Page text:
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Jessie Parris is the landlady of Olive Macketts who is terminally ill and has discharged herself from hospital. It is only when district nurse Nancy Corrigan comes round that the true nature of their relationship is revealed. She was played by Stella Gonet.

Overview[]

Jessie Parris lives with her lodger Olive Macketts who was diagnosed with terminal cancer and discharged herself from hospital against medical advice. The district nurse assigned to her is Nancy Corrigan, Jessie greets Nancy on the doorstep and reveals she had to send for Dr Turner as her lodger was in so much pain. They go up to the bedroom where Olive is panting while in pain which she likens to a knife stabbing her but she is given pain relief. Jessie agrees to go to the pharmacy to get the morphine prescribed at once and Olive says she is lucky to have an obliging lodger.  

Jessie is seen by Dr Turner and Nancy in his car rushing home with the prescription where they talk about how multiple myeloma is one of the most painful cancers there is and as Olive is dying they just have to make sure she doesn’t find herself begging for less time. When Nancy comes round she finds that Olive is keeping on top of her pain saying a certain person is keeping her in line to which Jessie jokes she would be putting her prices up. When Olive needs to use the commode, she shrieks in pain as Jessie listens helplessly on the landing. Out of frustration she bursts into the room and helps Olive onto to commode, saying she is not a nurse but Olive needs her more, and calls her darling and kisses her as Olive sobs.  

When downstairs in the kitchen Nancy explains that Olive's kidneys were failing, she suggests sending her back to hospital but Jessie flatly refuses, she then sighs and sits down and explains her and Olive’s story. They met in the land army during the second world war, Jessie says she had never met anyone like Olive who had spent her entire life in the east end so had never seen a cow or an owl or a cabbage patch. She laughs and says they were both fish out of water but they then realised they were two fish swimming at the same pace, it is then revealed they were never landlady and lodger but in truth a lesbian couple who had spent the last 25 years hiding in plain sight, though the often forget who was the landlady and who was the lodger. She then continues their story, explaining after the war they became teachers, she was a physics teacher and Olive taught children's art, that was why they had prisms in their house, Jessie knew the science and Olive knew they looked beautiful.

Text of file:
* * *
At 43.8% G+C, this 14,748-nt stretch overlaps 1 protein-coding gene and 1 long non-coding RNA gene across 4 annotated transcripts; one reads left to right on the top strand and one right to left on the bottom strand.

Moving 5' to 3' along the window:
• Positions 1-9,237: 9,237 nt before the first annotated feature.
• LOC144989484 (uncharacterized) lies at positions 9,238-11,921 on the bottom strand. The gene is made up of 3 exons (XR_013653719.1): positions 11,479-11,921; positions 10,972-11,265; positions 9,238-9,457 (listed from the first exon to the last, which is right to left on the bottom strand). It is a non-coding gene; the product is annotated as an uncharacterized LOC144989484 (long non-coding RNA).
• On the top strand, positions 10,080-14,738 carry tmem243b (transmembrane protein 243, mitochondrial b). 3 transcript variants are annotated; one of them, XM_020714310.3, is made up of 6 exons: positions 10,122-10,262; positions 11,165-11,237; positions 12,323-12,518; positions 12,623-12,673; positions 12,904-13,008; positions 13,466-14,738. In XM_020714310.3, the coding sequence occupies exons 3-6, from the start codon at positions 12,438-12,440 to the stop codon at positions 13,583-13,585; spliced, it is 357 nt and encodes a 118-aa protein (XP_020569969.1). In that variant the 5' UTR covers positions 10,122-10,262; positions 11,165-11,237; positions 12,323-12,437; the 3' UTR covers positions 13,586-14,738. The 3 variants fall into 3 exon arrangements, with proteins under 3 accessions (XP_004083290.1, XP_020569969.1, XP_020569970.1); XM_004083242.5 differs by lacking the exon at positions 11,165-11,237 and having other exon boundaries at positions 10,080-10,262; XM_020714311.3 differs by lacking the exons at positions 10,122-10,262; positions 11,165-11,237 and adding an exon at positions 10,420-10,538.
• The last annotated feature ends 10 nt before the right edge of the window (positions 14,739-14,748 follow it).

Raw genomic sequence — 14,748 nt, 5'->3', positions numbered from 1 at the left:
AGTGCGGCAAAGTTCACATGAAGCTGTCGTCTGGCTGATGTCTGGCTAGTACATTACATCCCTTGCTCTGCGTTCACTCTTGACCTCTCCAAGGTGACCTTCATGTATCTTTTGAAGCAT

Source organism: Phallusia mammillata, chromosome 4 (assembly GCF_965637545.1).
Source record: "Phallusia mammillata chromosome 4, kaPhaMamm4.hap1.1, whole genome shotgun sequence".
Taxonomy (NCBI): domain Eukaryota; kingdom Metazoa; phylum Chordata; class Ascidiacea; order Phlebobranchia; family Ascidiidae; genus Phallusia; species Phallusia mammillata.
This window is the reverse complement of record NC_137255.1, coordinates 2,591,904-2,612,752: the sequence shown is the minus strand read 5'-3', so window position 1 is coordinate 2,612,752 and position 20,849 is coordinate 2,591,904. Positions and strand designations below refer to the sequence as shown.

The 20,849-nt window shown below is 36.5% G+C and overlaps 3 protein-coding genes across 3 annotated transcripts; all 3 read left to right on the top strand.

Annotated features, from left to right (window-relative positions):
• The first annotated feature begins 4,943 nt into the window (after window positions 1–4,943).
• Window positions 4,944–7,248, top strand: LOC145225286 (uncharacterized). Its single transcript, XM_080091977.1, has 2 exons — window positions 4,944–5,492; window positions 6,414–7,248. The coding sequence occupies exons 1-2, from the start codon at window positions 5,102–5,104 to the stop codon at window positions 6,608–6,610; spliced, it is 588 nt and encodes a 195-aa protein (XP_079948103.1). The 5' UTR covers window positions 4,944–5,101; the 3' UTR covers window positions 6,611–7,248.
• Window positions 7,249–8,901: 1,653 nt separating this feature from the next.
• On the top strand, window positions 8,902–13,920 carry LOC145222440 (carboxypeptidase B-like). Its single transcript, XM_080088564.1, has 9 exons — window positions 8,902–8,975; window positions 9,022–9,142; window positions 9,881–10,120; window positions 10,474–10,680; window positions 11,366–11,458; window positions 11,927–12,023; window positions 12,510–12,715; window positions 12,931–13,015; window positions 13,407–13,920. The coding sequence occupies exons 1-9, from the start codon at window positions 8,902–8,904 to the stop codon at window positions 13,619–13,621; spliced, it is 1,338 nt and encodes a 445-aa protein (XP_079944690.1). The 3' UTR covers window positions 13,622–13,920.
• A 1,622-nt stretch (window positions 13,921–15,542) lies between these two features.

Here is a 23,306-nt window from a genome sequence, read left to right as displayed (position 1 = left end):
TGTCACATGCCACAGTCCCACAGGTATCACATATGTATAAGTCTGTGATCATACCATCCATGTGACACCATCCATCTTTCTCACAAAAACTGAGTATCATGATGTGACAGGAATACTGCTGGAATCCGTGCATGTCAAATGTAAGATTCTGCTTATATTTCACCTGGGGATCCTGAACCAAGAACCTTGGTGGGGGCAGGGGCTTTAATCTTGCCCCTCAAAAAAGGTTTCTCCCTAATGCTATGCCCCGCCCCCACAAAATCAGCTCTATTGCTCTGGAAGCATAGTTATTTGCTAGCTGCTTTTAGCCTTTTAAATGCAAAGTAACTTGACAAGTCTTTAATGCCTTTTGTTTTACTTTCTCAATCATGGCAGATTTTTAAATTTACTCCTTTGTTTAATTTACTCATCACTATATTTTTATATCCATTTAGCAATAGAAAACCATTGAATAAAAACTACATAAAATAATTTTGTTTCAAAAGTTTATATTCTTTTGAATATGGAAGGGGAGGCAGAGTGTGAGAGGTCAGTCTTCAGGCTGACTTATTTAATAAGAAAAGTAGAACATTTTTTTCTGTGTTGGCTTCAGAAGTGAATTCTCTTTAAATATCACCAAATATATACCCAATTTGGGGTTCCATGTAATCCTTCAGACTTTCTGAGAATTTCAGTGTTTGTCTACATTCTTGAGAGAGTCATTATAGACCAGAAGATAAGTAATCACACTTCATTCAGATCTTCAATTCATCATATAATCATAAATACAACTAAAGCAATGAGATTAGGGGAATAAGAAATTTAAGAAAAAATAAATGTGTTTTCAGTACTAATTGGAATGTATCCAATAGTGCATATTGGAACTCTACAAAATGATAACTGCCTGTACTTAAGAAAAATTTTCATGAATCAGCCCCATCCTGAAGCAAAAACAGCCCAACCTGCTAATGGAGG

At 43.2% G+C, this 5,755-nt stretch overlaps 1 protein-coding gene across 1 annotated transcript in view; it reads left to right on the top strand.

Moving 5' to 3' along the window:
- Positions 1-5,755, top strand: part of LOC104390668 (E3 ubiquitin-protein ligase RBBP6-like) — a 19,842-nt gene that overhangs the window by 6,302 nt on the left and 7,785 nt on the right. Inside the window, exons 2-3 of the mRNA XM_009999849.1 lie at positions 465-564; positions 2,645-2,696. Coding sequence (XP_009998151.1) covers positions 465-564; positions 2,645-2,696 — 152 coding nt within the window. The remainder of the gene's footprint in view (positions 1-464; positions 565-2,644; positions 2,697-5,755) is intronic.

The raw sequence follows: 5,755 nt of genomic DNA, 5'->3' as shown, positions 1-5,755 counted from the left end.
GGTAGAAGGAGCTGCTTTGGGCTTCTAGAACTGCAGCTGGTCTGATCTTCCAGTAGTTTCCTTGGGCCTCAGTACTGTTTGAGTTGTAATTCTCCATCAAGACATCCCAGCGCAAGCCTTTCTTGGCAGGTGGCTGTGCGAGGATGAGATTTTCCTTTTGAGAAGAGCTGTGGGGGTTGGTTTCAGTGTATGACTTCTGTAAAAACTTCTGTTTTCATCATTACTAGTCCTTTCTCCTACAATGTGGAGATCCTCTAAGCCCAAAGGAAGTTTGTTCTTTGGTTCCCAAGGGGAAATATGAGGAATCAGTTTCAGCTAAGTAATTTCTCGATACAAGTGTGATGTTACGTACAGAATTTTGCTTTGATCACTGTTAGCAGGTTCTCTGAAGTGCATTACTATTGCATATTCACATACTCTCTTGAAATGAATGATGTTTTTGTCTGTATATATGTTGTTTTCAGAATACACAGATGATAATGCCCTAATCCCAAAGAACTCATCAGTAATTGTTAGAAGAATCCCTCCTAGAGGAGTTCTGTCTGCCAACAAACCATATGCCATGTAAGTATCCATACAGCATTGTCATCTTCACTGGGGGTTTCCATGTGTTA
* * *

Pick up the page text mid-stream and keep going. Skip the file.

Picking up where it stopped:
Lesbianism was never illegal like it was with gay men but had Olive and Jessie been found out they would have become treated harshly be social pariahs, the year before in 1967 homosexuality was decriminalised however nothing changed for Olive and Jessie as they never stood to be arrested anyway. Anyway, Olive gets worse and is given oxygen, Jessie shows her picture books of their many happy years together.  

Jessie sits at Olive’s bedside and reminds her of the first time she had a lemon in a gin and it. It was in 1946 and they hadn’t seen lemons for the whole of the war until they were there in a hotel in Margate, that Olive said the lemons made her lips sting so Jessie waited until everyone left and kissed them better. Nurse Trixie Franklin says Jessie was in for a long night and tells her to lie down when tired, everyone knew that Olive wouldn’t last the night.  

Trixie returns and finds a distraught Jessie with Olive who died a few minutes ago, Jessie asks for a shirt in the dresser which was one of their land army uniforms, they only kept one but could never work out who’s it was. Jessie says she would have put a prism in the coffin but there would be no light there. A little bit later Jessie is in shock and is being brought with tea by Nurse Franklin who said that Dr Turner would be round to certify Olive’s death, Nancy comes round to give her a hug. She thanks them for not saying anything, she then thinks that once Olive’s body was taken and everything cleared there would be nothing to show they were there at all.  

Miss Higgins and Nancy discuss what Jessie would but as description of informant, Miss Higgins suggests present at death. Jessie is last seen by Nancy having filled in the death certificate, knowing that she had something that recorded the fact that she was part of Olive’s story and Olive was part of hers.  

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